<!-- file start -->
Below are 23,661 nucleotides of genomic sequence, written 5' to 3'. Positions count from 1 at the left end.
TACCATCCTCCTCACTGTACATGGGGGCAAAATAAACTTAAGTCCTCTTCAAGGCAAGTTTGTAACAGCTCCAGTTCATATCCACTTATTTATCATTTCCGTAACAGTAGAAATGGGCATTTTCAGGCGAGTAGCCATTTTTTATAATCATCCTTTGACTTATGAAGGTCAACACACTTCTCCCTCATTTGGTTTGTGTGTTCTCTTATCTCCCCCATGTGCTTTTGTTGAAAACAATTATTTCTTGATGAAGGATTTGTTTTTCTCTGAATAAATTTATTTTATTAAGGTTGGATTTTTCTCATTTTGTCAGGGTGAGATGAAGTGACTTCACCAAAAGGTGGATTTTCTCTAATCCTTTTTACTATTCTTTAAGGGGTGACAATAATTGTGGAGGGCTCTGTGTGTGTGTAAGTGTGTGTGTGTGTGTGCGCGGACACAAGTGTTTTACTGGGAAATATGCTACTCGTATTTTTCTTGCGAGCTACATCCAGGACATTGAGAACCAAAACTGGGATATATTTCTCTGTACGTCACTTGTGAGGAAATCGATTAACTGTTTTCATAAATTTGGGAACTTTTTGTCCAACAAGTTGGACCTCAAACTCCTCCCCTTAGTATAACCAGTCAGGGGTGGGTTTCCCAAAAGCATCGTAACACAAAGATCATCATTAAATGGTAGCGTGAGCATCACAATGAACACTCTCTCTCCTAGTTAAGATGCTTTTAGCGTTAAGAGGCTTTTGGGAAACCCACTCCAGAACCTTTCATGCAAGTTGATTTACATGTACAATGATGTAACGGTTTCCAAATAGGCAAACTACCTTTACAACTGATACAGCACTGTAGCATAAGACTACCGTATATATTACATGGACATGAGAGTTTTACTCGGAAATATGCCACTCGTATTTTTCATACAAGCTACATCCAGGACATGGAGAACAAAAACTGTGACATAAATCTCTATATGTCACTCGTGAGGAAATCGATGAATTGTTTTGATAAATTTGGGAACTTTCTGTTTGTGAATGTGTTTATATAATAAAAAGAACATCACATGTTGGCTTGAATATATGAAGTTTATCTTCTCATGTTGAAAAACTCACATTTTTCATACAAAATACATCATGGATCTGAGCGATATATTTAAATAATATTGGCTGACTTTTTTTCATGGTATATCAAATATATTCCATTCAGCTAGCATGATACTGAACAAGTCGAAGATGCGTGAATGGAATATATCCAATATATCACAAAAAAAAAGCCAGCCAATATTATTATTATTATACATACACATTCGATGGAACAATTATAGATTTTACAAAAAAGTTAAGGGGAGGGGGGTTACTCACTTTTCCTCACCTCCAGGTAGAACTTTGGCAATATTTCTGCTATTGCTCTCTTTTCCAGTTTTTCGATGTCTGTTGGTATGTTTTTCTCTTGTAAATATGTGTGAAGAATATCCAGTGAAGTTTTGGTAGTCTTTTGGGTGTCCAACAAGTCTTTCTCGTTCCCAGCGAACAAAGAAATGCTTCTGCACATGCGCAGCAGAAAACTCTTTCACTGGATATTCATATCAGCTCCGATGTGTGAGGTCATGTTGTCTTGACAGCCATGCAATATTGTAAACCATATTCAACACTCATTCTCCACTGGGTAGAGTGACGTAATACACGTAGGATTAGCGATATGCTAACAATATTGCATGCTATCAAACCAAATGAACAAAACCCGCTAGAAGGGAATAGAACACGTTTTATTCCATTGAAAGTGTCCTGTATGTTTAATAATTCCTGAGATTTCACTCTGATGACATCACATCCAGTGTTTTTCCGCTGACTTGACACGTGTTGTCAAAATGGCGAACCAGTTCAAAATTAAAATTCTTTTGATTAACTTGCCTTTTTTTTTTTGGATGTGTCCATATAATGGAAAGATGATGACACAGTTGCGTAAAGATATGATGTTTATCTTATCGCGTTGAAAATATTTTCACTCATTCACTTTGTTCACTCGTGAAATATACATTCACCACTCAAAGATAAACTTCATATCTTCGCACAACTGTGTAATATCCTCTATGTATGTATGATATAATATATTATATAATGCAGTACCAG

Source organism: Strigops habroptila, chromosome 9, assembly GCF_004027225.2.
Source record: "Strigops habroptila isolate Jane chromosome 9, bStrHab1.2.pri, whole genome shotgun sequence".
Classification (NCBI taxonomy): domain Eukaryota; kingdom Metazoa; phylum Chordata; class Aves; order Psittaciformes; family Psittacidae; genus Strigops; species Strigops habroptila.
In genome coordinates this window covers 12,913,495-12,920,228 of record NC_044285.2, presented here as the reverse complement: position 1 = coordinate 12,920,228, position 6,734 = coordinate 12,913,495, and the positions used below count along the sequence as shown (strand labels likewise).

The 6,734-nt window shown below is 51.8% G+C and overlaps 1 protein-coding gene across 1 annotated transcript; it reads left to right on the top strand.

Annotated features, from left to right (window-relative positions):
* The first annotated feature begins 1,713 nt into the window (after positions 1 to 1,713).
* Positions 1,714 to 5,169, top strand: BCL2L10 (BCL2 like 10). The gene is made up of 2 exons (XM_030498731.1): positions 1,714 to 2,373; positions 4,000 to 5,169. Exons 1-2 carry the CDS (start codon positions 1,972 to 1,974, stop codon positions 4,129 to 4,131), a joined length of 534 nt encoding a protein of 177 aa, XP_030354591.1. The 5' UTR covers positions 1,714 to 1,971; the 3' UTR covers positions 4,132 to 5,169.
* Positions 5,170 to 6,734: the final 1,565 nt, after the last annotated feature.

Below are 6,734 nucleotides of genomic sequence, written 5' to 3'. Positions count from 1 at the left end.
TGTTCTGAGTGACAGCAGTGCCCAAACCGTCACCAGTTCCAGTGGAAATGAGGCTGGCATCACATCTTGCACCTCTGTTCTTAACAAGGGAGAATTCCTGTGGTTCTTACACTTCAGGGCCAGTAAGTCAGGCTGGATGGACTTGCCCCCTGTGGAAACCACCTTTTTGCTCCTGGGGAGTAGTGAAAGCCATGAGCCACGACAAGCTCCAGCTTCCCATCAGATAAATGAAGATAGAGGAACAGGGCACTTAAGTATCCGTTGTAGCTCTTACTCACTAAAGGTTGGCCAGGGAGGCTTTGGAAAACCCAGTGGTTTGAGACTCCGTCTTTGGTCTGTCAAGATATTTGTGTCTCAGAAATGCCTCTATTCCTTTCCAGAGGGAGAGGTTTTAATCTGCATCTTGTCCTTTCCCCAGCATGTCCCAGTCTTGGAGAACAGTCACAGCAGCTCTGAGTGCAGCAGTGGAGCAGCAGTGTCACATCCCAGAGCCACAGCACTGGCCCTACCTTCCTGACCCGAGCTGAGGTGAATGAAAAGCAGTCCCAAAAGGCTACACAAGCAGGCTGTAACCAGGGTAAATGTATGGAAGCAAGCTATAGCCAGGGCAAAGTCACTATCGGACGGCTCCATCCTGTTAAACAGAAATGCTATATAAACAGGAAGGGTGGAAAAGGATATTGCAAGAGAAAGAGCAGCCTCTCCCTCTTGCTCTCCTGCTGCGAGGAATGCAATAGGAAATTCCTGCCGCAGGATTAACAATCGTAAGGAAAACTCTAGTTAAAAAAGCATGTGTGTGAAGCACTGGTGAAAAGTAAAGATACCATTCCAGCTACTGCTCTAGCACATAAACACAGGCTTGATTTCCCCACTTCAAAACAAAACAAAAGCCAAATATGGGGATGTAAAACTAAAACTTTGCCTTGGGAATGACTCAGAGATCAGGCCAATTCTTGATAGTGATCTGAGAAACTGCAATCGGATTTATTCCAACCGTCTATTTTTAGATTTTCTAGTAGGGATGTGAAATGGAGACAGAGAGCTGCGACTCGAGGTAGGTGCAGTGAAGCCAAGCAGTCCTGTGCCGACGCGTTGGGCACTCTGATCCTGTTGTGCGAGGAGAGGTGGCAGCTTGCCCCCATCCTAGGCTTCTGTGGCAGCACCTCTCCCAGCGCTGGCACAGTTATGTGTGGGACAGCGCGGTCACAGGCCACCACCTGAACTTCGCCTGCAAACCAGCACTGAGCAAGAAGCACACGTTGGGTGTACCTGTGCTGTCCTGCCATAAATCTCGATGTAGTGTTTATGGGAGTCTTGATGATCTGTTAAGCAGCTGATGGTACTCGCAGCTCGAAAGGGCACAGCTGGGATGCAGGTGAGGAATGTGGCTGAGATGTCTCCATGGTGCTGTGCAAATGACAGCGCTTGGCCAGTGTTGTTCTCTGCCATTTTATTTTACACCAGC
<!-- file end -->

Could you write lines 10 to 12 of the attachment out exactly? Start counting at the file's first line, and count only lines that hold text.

* Positions 1,714 to 5,169, top strand: BCL2L10 (BCL2 like 10). The gene is made up of 2 exons (XM_030498731.1): positions 1,714 to 2,373; positions 4,000 to 5,169. Exons 1-2 carry the CDS (start codon positions 1,972 to 1,974, stop codon positions 4,129 to 4,131), a joined length of 534 nt encoding a protein of 177 aa, XP_030354591.1. The 5' UTR covers positions 1,714 to 1,971; the 3' UTR covers positions 4,132 to 5,169.
* Positions 5,170 to 6,734: the final 1,565 nt, after the last annotated feature.

Below are 6,734 nucleotides of genomic sequence, written 5' to 3'. Positions count from 1 at the left end.